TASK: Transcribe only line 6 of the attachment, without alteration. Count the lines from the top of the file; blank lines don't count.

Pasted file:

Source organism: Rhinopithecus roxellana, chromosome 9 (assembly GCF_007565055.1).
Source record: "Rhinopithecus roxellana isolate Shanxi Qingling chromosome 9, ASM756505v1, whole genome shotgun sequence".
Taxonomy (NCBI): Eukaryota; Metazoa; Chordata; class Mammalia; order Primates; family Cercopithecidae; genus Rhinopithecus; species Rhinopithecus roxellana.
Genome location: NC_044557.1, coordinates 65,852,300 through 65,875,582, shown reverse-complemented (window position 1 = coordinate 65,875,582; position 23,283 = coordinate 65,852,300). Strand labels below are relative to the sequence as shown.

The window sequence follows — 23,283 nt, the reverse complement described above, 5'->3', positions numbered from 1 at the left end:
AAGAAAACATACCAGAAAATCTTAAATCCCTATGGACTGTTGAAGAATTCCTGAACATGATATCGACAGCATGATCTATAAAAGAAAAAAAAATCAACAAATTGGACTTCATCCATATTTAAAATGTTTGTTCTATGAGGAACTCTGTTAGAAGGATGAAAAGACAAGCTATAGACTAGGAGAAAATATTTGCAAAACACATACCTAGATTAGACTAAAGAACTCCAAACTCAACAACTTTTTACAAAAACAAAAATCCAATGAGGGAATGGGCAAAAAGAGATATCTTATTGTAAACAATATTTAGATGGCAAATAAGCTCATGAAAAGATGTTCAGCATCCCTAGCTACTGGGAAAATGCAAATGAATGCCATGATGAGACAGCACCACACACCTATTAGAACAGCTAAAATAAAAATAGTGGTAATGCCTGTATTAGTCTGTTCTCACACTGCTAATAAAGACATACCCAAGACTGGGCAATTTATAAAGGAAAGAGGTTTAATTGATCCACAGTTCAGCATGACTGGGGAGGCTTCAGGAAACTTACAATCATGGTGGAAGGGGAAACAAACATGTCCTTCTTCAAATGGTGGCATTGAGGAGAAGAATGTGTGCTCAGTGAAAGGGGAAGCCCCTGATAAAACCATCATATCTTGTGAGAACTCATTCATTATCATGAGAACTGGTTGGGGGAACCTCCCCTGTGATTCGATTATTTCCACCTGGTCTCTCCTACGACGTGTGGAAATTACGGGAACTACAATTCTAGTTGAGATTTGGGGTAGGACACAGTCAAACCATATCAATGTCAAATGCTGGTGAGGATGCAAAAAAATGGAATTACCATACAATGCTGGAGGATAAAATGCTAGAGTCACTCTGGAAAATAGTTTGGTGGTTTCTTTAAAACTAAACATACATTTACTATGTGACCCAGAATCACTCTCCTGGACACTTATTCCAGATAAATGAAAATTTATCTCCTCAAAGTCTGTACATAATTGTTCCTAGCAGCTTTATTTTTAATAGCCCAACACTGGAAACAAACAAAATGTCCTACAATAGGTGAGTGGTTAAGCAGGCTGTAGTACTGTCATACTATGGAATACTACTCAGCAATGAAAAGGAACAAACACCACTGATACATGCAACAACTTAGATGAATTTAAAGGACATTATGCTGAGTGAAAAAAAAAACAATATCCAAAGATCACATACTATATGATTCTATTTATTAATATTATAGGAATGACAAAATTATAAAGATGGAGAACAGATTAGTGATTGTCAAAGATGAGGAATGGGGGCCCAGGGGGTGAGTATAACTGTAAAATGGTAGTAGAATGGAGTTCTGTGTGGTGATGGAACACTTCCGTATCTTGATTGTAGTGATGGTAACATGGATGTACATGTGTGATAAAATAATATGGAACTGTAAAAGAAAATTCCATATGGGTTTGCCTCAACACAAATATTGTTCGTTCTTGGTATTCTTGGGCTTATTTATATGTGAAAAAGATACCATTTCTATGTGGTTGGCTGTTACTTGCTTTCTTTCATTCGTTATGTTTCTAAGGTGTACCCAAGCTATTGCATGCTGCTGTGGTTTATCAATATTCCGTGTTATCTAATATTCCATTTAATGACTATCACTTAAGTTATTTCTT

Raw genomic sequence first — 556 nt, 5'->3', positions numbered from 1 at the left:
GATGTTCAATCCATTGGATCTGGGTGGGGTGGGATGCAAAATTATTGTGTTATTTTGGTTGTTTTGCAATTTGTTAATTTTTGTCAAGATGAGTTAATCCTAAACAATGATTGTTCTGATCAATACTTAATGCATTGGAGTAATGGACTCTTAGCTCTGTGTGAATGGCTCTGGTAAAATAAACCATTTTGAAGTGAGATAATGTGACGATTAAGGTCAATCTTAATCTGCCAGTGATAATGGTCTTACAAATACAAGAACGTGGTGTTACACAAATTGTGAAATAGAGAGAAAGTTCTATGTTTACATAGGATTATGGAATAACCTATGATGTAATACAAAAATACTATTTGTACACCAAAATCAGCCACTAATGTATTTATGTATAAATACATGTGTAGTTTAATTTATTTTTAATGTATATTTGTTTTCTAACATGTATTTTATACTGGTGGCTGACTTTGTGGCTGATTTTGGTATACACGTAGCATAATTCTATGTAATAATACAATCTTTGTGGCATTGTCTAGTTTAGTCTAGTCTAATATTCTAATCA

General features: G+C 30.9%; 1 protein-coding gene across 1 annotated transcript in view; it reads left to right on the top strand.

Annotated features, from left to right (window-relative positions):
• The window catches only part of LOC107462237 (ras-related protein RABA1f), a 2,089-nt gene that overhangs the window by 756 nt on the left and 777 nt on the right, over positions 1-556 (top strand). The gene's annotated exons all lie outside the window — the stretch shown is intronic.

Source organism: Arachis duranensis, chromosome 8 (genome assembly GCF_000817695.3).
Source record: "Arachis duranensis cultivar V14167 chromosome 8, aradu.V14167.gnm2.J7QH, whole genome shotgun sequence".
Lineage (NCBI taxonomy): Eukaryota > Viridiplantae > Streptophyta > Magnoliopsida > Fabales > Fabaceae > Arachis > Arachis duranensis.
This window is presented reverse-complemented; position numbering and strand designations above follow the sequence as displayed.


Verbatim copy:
AAGAAAACATACCAGAAAATCTTAAATCCCTATGGACTGTTGAAGAATTCCTGAACATGATATCGACAGCATGATCTATAAAAGAAAAAAAAATCAACAAATTGGACTTCATCCATATTTAAAATGTTTGTTCTATGAGGAACTCTGTTAGAAGGATGAAAAGACAAGCTATAGACTAGGAGAAAATATTTGCAAAACACATACCTAGATTAGACTAAAGAACTCCAAACTCAACAACTTTTTACAAAAACAAAAATCCAATGAGGGAATGGGCAAAAAGAGATATCTTATTGTAAACAATATTTAGATGGCAAATAAGCTCATGAAAAGATGTTCAGCATCCCTAGCTACTGGGAAAATGCAAATGAATGCCATGATGAGACAGCACCACACACCTATTAGAACAGCTAAAATAAAAATAGTGGTAATGCCTGTATTAGTCTGTTCTCACACTGCTAATAAAGACATACCCAAGACTGGGCAATTTATAAAGGAAAGAGGTTTAATTGATCCACAGTTCAGCATGACTGGGGAGGCTTCAGGAAACTTACAATCATGGTGGAAGGGGAAACAAACATGTCCTTCTTCAAATGGTGGCATTGAGGAGAAGAATGTGTGCTCAGTGAAAGGGGAAGCCCCTGATAAAACCATCATATCTTGTGAGAACTCATTCATTATCATGAGAACTGGTTGGGGGAACCTCCCCTGTGATTCGATTATTTCCACCTGGTCTCTCCTACGACGTGTGGAAATTACGGGAACTACAATTCTAGTTGAGATTTGGGGTAGGACACAGTCAAACCATATCAATGTCAAATGCTGGTGAGGATGCAAAAAAATGGAATTACCATACAATGCTGGAGGATAAAATGCTAGAGTCACTCTGGAAAATAGTTTGGTGGTTTCTTTAAAACTAAACATACATTTACTATGTGACCCAGAATCACTCTCCTGGACACTTATTCCAGATAAATGAAAATTTATCTCCTCAAAGTCTGTACATAATTGTTCCTAGCAGCTTTATTTTTAATAGCCCAACACTGGAAACAAACAAAATGTCCTACAATAGGTGAGTGGTTAAGCAGGCTGTAGTACTGTCATACTATGGAATACTACTCAGCAATGAAAAGGAACAAACACCACTGATACATGCAACAACTTAGATGAATTTAAAGGACATTATGCTGAGTGAAAAAAAAAACAATATCCAAAGATCACATACTATATGATTCTATTTATTAATATTATAGGAATGACAAAATTATAAAGATGGAGAACAGATTAGTGATTGTCAAAGATGAGGAATGGGGGCCCAGGGGGTGAGTATAACTGTAAAATGGTAGTAGAATGGAGTTCTGTGTGGTGATGGAACACTTCCGTATCTTGATTGTAGTGATGGTAACATGGATGTACATGTGTGATAAAATAATATGGAACTGTAAAAGAAAATTCCATATGGGTTTGCCTCAACACAAATATTGTTCGTTCTTGGTATTCTTGGGCTTATTTATATGTGAAAAAGATACCATTTCTATGTGGTTGGCTGTTACTTGCTTTCTTTCATTCGTTATGTTTCTAAGGTGTACCCAAGCTATTGCATGCTGCTGTGGTTTATCAATATTCCGTGTTATCTAATATTCCATTTAATGACTATCACTTAAGTTATTTCTT